groups » Laboratories discussion group » Ask the Experts: Research Careers Month – Laboratory Careers
June 2015 is Research Careers Month and this year Global Health Laboratories has contacted some laboratory experts to help answering all your questions about pursuing a career in laboratory research and other lab-related jobs.
Please feel free to ask whatever you like about clinical and research laboratory careers!
About our Experts:
Dr. Motiur Rahman
Currently working as Head of Laboratories and Institutional Biosafety Officer in the Oxford University Clinical Research Unit (OUCRU) in Vietnam and oversee the operation of clinical laboratories, research laboratories, BSL3 and SAPO4 laboratories and BioBank.
His key professional experience includes providing leadership and strategic guidance for business development for laboratories, annual planning for laboratory operation, forecasting business trend, stakeholder management and management and coordination of complex laboratory business operation; planning, implementation and operation of clinical laboratories, and clinical research laboratories; conducting as well as coordinating clinical and research studies and a wide range of microbiology, biochemistry, immunology, molecular biology, and immune-serology methods; and experience in laboratory capacity building, including teaching, training (QMS, method validation and safety), mentoring and coordination of training programs.
IRCA certified lead auditor for ISO 18001, ISO 9001, Singapore Biosafety and biosecurity certified, FHI certified laboratory assessor for GLP, GCLP, ISO 15189, ISO 17025 and laboratory safety standards.
Dr. Anton Bussink
Having spent many years in the safety of research laboratories, I felt it was time to get my feet in the mud and work where it matters most. Therefore I set off to study Tropical Medicine and subsequently work in Ethiopia and Malawi as a laboratory manager. Exploiting the unique combination of knowledge in fundamental biochemistry and experience as a field-worker, I founded Tropical Medicine Laboratory Consultancy, dedicated to developing diagnostic infrastructure. Since then I have worked in Nigeria and Vietnam as a laboratory advisor (mostly on TB diagnostics) and have been involved in various projects for sustainable laboratory capacity building in different African countries. I recently obtained a Master in International Health from the Dutch Tropical Institute.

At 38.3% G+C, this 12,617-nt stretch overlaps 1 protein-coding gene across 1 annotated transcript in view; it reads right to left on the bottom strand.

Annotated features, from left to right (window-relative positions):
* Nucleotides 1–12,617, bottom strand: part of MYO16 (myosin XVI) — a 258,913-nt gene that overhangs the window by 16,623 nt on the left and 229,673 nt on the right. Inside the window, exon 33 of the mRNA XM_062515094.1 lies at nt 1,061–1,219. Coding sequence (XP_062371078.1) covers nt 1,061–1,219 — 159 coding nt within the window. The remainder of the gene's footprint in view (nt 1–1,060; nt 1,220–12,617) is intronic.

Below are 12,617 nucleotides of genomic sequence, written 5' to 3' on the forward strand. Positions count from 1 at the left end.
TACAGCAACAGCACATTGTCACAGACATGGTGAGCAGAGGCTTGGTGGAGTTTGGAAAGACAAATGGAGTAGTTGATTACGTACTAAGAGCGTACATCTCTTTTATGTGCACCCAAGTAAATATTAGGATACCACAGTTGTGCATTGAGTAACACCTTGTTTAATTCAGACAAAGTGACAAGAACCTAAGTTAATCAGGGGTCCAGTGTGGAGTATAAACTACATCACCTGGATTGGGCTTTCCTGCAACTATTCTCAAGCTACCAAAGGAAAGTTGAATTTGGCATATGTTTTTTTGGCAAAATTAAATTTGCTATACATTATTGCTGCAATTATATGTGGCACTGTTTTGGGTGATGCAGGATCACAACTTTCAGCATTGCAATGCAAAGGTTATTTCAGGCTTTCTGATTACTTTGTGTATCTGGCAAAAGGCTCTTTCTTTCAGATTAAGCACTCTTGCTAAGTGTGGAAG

Dr. Augustine Onyeaghala
He is a Biomedical /Clinical Research Scientist, QMS Consultant and Author. His education and training cut across Clinical Laboratory Science, Clinical Chemistry, Clinical Research and QMS with great emphases on GCP, GLP and GCLP quality assurance.
Dr Augustine has a combined experience of more than 18 years covering laboratory operations and management, QMS, teaching, biomedical and clinical research. He has assisted several organizations to set up specific quality management systems required for their operations especially in the clinical and non clinical laboratory settings using the ISO 15189 and 17025 quality templates respectively. He currently oversees operations as a faculty member of NESTRA KLINIKAL, a Clinical Research and Quality Management Systems Organization in Nigeria.
1. Please can you enumerate what opportunities are available (both locally and globally) for upcoming scientists in the so called "non academic settings", for professional and career development, mentoring and visibility. Especially for those who would wish to be relevant in academic and research environment
2. How can these opportunities be accessed ?
3. What would be your Ethical suggestions for overcoming professional disharmony and unhealthy professional rivalry in our institutions. e.g Health institutions
I am part of a research collaboration that has been trying to establish a Pharmacology Specialty Laboratory. We have struggled with acquiring funding for equipment and human resources required to establish and validate methods that we can then use to attract clients. In your opinion, what is the best way to make a case for start up equipment and human resource capacity building in the developmental stage of a research support or contract research pharmacology lab?
@ Tsitsi, well done for your efforts. I think to get possible funding to meet equipment and human resources needs from any organization, you and your theme need to first convenience the would –be funding agency that you would add value to their operations with a view to meeting the organization’s objectives . To move forward, my candid recommendations are:
•Pharmacology is a very board specialty; so, identify the area of pharmacology and disease area you and your theme is interested in-diabetes, hypertension, tropical diseases, diseases of poverty , cancer, anti-inflammatory disorders, etc.
•Search for organization (s) interested in funding research in the identified area
•Develop your proposal and send in your application